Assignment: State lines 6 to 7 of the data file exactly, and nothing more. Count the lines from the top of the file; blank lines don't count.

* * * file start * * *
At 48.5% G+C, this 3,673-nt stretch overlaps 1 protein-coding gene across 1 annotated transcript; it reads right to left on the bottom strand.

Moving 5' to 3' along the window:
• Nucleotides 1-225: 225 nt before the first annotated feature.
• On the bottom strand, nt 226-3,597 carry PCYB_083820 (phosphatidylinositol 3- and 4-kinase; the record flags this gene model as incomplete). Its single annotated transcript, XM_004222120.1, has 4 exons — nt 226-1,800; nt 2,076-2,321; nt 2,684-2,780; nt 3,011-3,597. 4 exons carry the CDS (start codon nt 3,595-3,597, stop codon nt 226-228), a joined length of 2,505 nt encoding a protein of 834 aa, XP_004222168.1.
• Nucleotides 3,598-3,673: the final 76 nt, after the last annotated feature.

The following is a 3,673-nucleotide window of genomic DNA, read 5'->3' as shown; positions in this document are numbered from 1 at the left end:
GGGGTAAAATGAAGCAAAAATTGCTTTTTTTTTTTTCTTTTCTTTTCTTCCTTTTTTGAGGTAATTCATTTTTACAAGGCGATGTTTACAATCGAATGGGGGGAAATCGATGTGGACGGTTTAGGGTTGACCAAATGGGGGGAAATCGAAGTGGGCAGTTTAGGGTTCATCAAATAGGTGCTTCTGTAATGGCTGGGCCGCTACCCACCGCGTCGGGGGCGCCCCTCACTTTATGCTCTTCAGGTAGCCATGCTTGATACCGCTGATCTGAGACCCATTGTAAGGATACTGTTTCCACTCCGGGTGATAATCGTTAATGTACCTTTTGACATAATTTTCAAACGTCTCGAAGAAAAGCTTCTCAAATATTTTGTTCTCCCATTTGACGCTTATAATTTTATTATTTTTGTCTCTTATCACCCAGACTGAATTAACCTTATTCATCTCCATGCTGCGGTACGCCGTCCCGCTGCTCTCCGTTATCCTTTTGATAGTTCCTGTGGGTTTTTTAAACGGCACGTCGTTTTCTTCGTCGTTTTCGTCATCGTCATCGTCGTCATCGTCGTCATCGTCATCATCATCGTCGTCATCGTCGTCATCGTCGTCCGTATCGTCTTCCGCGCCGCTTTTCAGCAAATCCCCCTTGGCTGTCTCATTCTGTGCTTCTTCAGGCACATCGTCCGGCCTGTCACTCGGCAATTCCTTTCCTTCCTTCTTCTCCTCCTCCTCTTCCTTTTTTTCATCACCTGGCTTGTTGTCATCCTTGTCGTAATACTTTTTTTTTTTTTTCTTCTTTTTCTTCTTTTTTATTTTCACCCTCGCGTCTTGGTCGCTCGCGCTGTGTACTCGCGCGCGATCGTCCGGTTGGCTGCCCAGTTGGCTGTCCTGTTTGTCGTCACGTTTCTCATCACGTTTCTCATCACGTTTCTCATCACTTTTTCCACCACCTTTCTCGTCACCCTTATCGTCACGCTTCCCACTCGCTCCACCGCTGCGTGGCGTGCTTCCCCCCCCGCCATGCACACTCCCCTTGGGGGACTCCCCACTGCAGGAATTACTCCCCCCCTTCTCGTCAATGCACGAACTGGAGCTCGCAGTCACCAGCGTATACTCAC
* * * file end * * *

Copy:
The following is a 3,673-nucleotide window of genomic DNA, read 5'->3' as shown; positions in this document are numbered from 1 at the left end:
GGGGTAAAATGAAGCAAAAATTGCTTTTTTTTTTTTCTTTTCTTTTCTTCCTTTTTTGAGGTAATTCATTTTTACAAGGCGATGTTTACAATCGAATGGGGGGAAATCGATGTGGACGGTTTAGGGTTGACCAAATGGGGGGAAATCGAAGTGGGCAGTTTAGGGTTCATCAAATAGGTGCTTCTGTAATGGCTGGGCCGCTACCCACCGCGTCGGGGGCGCCCCTCACTTTATGCTCTTCAGGTAGCCATGCTTGATACCGCTGATCTGAGACCCATTGTAAGGATACTGTTTCCACTCCGGGTGATAATCGTTAATGTACCTTTTGACATAATTTTCAAACGTCTCGAAGAAAAGCTTCTCAAATATTTTGTTCTCCCATTTGACGCTTATAATTTTATTATTTTTGTCTCTTATCACCCAGACTGAATTAACCTTATTCATCTCCATGCTGCGGTACGCCGTCCCGCTGCTCTCCGTTATCCTTTTGATAGTTCCTGTGGGTTTTTTAAACGGCACGTCGTTTTCTTCGTCGTTTTCGTCATCGTCATCGTCGTCATCGTCGTCATCGTCATCATCATCGTCGTCATCGTCGTCATCGTCGTCCGTATCGTCTTCCGCGCCGCTTTTCAGCAAATCCCCCTTGGCTGTCTCATTCTGTGCTTCTTCAGGCACATCGTCCGGCCTGTCACTCGGCAATTCCTTTCCTTCCTTCTTCTCCTCCTCCTCTTCCTTTTTTTCATCACCTGGCTTGTTGTCATCCTTGTCGTAATACTTTTTTTTTTTTTTCTTCTTTTTCTTCTTTTTTATTTTCACCCTCGCGTCTTGGTCGCTCGCGCTGTGTACTCGCGCGCGATCGTCCGGTTGGCTGCCCAGTTGGCTGTCCTGTTTGTCGTCACGTTTCTCATCACGTTTCTCATCACGTTTCTCATCACTTTTTCCACCACCTTTCTCGTCACCCTTATCGTCACGCTTCCCACTCGCTCCACCGCTGCGTGGCGTGCTTCCCCCCCCGCCATGCACACTCCCCTTGGGGGACTCCCCACTGCAGGAATTACTCCCCCCCTTCTCGTCAATGCACGAACTGGAGCTCGCAGTCACCAGCGTATACTCAC